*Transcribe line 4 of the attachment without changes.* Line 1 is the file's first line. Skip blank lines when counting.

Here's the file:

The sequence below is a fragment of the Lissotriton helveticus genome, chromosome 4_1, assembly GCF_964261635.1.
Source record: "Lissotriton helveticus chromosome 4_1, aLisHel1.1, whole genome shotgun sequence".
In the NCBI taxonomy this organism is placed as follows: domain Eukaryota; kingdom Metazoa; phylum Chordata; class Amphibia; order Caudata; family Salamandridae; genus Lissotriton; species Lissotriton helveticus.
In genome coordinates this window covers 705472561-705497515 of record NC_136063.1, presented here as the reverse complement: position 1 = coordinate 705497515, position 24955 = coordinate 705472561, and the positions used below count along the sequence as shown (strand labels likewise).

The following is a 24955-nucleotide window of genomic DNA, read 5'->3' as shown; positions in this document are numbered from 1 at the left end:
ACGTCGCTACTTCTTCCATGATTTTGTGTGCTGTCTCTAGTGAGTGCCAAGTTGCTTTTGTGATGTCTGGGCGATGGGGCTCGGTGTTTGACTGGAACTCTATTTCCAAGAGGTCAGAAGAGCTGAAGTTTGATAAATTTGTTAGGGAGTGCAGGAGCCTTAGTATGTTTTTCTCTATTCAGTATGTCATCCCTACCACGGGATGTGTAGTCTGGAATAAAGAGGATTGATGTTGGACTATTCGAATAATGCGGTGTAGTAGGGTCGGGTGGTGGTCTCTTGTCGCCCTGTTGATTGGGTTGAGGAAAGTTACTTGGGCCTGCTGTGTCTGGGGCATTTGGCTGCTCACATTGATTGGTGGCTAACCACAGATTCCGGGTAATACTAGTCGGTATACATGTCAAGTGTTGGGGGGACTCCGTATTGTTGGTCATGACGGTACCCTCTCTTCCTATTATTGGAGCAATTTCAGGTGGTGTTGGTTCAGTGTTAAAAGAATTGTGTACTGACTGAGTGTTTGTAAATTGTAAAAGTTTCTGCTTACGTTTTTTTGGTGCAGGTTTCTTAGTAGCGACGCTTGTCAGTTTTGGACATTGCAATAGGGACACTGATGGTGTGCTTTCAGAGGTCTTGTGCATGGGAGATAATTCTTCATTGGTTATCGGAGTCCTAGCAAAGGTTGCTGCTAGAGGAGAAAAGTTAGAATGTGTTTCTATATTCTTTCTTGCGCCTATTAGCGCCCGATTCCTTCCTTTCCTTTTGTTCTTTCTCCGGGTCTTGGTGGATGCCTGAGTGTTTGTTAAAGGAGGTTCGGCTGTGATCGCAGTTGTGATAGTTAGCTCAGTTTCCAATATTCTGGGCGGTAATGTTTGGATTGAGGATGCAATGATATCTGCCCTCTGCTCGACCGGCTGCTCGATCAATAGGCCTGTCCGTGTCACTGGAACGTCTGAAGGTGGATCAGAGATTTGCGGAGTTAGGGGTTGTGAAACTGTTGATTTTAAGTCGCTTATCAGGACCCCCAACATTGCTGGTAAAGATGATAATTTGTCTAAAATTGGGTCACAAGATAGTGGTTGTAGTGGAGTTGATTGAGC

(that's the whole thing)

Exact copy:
In genome coordinates this window covers 705472561-705497515 of record NC_136063.1, presented here as the reverse complement: position 1 = coordinate 705497515, position 24955 = coordinate 705472561, and the positions used below count along the sequence as shown (strand labels likewise).